• The Religion and Globalization cluster is dedicated to exploring global reconfigurations of religion and its diverse manifestations in Asian contexts. Our work examines dynamics of secularization and religion in the modern period, as well as related issues of authority and tradition in contemporary religious discourse and practice. The Cluster has two main research directions, the Comparative Study of Religious Networks and Religion and Development (a Luce Foundation funded project). The networks project seeks to explore how religious actors develop local institutions and create networks, and how they invent new ritual, economic, and media strategies to survive and flourish in different cultural and political contexts. Many religious networks connect diasporic and migrant groups with their home communities in South Asia or China or the Middle East, and with related groups across Southeast Asia or around the globe, even as these temples, mosques and churches become embedded in local society. The cluster welcomes scholars interested in theories of ritual, affect, and emergent community, and those working on ethics, everyday economics, and technologies of the self in relation to religion and ritual.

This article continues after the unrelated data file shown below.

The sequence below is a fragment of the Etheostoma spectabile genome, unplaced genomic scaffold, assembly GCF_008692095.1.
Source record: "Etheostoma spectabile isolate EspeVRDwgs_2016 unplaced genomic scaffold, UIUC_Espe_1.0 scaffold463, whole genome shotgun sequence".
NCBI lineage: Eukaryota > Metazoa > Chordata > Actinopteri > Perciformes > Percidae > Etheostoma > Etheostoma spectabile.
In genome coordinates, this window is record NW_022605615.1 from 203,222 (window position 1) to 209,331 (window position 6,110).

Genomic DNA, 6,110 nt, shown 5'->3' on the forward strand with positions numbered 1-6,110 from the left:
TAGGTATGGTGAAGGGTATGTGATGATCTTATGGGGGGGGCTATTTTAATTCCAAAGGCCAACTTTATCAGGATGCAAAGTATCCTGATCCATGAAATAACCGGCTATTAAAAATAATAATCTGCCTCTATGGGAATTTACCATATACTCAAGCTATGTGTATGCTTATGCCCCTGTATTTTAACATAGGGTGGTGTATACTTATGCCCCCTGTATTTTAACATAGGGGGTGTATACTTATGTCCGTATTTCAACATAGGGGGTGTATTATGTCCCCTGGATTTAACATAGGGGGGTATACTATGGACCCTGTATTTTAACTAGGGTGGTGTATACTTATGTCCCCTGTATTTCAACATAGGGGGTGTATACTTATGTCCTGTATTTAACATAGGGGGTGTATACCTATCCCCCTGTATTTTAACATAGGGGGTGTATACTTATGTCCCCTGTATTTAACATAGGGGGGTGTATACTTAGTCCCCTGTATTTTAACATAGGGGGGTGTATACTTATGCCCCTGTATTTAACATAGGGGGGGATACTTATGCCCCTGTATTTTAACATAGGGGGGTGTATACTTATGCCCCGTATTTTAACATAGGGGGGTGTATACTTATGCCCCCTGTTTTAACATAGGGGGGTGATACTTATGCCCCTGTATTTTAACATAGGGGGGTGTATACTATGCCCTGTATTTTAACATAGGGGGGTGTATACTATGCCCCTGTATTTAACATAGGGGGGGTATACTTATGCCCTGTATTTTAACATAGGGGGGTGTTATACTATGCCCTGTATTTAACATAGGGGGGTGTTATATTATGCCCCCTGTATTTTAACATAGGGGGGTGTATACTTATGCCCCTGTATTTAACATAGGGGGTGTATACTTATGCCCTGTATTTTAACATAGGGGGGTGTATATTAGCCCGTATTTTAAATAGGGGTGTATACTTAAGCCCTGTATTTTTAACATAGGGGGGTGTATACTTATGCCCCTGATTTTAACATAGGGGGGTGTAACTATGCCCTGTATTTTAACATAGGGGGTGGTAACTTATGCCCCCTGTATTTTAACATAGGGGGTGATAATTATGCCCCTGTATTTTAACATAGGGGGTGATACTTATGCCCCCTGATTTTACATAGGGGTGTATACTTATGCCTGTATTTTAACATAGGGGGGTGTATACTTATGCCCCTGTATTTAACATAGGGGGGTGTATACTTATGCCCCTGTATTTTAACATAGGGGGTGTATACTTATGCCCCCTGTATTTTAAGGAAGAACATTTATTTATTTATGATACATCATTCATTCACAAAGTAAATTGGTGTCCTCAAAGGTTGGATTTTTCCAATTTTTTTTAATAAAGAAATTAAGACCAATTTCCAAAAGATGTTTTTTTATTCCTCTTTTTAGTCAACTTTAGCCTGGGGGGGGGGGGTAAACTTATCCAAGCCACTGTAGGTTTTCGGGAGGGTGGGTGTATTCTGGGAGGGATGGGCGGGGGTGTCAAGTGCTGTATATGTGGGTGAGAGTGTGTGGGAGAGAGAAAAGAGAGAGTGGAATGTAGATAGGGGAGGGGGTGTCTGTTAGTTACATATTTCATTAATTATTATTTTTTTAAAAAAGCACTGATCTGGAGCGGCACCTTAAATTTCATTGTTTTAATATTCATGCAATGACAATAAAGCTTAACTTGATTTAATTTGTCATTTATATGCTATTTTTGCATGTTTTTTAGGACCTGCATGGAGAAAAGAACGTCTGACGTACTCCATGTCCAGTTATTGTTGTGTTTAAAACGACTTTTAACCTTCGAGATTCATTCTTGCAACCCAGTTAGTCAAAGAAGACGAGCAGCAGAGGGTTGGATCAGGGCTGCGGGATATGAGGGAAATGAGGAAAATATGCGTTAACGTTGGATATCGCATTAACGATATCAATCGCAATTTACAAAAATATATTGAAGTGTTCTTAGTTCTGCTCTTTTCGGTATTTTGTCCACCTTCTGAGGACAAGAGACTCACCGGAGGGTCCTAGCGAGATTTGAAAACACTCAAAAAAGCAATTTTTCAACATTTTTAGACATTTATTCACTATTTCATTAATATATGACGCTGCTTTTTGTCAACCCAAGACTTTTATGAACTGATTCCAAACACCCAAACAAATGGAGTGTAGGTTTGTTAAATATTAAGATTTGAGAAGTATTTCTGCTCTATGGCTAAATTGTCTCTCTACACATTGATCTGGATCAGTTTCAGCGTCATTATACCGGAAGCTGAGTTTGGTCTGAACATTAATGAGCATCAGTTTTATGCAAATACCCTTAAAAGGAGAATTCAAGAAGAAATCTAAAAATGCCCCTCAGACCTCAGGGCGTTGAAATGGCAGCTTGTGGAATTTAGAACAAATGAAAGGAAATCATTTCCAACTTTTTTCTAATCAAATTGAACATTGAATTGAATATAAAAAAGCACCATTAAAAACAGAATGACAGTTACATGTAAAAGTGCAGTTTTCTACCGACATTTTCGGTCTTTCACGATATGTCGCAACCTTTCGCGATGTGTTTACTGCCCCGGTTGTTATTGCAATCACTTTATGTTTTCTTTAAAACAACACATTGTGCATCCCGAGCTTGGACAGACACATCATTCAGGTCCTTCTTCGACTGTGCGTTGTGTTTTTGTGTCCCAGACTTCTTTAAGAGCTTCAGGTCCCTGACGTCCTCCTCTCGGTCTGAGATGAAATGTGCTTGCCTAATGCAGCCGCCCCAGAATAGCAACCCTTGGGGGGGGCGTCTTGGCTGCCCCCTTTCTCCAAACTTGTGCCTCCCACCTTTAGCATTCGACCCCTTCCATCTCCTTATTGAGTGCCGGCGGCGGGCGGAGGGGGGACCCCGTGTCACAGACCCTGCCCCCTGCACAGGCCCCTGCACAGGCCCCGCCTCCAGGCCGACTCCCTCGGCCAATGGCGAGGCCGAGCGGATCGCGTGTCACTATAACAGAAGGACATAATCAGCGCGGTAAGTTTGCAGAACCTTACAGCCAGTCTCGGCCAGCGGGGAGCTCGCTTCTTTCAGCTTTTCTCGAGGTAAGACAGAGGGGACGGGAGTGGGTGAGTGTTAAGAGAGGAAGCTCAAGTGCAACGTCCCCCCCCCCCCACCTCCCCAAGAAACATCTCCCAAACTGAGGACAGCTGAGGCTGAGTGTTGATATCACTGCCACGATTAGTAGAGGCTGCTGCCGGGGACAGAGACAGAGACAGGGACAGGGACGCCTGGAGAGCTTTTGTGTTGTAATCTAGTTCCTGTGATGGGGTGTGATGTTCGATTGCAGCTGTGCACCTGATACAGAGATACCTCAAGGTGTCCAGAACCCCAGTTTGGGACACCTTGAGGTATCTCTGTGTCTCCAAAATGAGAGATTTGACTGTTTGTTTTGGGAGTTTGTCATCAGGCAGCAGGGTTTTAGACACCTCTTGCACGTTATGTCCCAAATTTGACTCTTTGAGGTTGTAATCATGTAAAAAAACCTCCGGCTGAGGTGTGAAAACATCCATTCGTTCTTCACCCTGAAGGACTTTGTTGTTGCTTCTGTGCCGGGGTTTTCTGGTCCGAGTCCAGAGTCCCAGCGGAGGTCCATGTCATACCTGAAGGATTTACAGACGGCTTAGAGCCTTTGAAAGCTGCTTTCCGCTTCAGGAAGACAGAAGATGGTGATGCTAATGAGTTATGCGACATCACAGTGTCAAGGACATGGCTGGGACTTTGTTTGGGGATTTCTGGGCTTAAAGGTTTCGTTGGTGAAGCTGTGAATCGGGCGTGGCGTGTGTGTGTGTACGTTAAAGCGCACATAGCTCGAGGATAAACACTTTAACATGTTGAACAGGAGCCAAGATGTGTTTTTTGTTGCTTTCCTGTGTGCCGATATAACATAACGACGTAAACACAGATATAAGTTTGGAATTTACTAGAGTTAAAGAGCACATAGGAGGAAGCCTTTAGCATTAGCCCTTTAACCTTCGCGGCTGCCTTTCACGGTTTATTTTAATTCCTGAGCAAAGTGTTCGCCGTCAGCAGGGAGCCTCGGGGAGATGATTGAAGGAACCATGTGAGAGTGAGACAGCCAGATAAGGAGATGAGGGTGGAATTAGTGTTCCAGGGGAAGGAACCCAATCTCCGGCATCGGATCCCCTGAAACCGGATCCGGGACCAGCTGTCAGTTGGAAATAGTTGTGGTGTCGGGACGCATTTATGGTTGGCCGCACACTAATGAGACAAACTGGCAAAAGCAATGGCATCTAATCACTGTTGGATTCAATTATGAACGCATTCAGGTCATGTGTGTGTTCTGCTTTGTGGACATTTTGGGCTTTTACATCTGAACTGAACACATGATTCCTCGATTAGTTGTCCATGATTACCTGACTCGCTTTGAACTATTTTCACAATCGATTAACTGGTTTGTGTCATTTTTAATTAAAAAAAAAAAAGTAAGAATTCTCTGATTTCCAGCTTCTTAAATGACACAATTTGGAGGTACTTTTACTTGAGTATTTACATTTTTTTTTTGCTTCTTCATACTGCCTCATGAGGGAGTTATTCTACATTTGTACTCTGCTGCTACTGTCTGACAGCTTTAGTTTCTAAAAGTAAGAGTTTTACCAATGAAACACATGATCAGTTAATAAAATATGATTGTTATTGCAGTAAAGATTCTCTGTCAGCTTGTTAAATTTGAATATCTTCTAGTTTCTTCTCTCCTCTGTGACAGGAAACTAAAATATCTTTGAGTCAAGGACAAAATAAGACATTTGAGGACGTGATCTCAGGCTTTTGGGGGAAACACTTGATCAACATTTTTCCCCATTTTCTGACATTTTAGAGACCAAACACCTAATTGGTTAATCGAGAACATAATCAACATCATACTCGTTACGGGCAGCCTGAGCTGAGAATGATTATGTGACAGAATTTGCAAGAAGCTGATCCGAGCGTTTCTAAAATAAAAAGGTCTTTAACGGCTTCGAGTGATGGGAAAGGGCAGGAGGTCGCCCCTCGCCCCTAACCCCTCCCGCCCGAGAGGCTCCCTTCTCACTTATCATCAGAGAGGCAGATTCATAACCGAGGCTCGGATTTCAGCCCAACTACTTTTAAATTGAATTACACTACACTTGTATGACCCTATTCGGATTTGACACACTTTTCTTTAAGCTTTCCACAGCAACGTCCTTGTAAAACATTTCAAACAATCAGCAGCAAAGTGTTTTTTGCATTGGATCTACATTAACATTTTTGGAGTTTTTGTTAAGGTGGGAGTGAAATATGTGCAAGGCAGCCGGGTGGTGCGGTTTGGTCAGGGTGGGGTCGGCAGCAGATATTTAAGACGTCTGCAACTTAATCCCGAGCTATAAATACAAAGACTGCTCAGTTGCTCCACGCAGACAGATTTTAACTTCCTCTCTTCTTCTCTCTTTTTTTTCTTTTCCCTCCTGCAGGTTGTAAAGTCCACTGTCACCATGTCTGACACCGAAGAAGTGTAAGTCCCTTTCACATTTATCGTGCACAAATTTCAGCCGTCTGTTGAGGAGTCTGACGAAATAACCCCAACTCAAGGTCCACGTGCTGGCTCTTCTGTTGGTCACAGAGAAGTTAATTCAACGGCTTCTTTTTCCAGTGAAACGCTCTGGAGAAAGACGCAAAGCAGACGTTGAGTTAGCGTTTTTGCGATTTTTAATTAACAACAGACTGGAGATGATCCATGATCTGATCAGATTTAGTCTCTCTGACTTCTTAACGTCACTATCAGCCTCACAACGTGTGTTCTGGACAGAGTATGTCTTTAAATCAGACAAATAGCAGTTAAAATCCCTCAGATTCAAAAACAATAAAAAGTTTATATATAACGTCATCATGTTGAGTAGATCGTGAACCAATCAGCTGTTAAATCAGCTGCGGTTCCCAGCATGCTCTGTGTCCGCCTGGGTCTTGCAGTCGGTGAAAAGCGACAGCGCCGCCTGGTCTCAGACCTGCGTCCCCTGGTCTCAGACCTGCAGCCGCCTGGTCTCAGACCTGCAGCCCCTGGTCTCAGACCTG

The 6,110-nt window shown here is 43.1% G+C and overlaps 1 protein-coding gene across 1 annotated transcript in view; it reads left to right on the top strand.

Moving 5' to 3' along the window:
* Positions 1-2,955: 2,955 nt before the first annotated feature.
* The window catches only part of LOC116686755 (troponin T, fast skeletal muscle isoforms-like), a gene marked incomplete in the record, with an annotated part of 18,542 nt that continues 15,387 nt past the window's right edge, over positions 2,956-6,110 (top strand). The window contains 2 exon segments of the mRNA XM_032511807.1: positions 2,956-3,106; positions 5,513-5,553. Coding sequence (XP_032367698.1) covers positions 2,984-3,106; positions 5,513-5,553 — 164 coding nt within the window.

• The Science, Technology, and Society cluster explores techno-scientific institutions, practices, and knowledge-making regimes within Asian societies and cultures. We have particular strengths in biotechnology/bioscience/ biomedicine and society; interactive and digital media; and disaster studies. Methodologically we are open to a range of approaches, including historical, sociological, anthropological, geographical, and media or cultural studies based initiatives. Applicants’ advanced degrees must be in one of the social sciences or humanities, however. We also expect candidates to devote some of their time to grant-writing and, if the need and opportunity arises, to undergraduate teaching. Candidates are encouraged to explore their own topics, but are also part of a team, and will be expe cted to participate in the life of the cluster and contribute to its health and reputation. New PhDs are particularly encouraged to apply.